On Monday, June 5th 1967 I awoke early. I had completed my sophomore year at Colubmbia College. There I had read lovingly Agnon’s beautiful stories far too sophisticated for my vocabulary in Hebrew.
I was living in my apartment at 108th Street between Columbus and Amsterdam, then not a safe neighborhood. There I lived with Vicki Cohen whom I met during freshman week and whom I later married.
My early morning walk took me to a newsstand/soda fountain on Broadway where The New York Times was being cut out of the bundle. While drinking a vanilla malted, I read the details of the headline stating that war had begun in Israel.
One Times dispatch from Egypt was wildly inaccurate describing what turned out to be early fiction about Egypt’s early progress in the War.
I decided to go to Israel immediately. First I required a passport. After finishing my malted I then:
1. Returned home to collect my birth certificate
2. Called the Passport office
3. Dressed and went Downtime so I could be there for the office’s opening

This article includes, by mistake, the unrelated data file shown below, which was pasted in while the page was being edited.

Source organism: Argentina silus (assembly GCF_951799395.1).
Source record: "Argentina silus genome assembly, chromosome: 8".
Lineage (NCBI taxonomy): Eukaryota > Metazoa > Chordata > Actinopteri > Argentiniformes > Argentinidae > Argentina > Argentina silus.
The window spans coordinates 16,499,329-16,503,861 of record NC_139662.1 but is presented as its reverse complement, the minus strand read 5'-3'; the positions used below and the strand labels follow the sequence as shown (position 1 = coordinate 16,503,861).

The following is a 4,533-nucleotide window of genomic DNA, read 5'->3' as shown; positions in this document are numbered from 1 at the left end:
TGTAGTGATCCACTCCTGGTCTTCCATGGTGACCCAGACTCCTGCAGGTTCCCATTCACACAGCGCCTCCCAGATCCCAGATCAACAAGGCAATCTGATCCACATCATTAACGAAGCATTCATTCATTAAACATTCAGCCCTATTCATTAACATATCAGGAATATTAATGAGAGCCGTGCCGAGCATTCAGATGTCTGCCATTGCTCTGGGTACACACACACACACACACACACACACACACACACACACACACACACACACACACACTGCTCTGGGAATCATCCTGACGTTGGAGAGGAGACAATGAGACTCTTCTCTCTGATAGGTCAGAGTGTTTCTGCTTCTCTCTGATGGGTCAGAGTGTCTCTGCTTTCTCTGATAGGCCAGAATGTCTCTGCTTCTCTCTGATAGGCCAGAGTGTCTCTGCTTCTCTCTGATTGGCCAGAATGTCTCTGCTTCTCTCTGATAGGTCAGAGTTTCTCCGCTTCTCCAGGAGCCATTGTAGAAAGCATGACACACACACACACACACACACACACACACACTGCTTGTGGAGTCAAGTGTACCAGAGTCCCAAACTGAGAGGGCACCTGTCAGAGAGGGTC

4. Purchased a one-way ticket from AirFrance scheduled to leave from Kennedy to Orly
5. Told the passport official that a very dear uncle had died in Paris, that Jewish law required expedient burial and that I had already purchased a ticket to Paris that night, and I could not board the flight without an expedited passport.
6. Monday night June 5th, I kissed Celia, my beloved maternal grand mother, and Vicki goodbye. I could not have avoided noticing that they cried when I boarded the plane.
7. At Paris the Jewish agency was so overloaded that I could not rely on its timely assistance,
8. Tuesday night, June 6th, I purchased a one way ticket to Cyprus.
9. Wednesday June 7th I was at the airport at Athens.
10. Early Thursday morning I boarded a flight from Athens to then Lodd Airport in Tel Aviv.
11. Early Thursday morning, my plane was the first commercial plane to land at Israel’s main airport.
12. I kissed the ground.
13. When the immigration official began to stamp a visa on my passport, he asked, “Why are you visiting Israel.” I said “to help any way I can.”
14. Two days later, when the War ended with the victory at the dangerous and critical Golan Hights, I was shoveling manure on a dairy farm in the South of Israel learning the Hebrew word for “”electricity” when my farmer host tried to tell me I was about to touch an electrical wire designed to keep the cows in their place.
To be continued.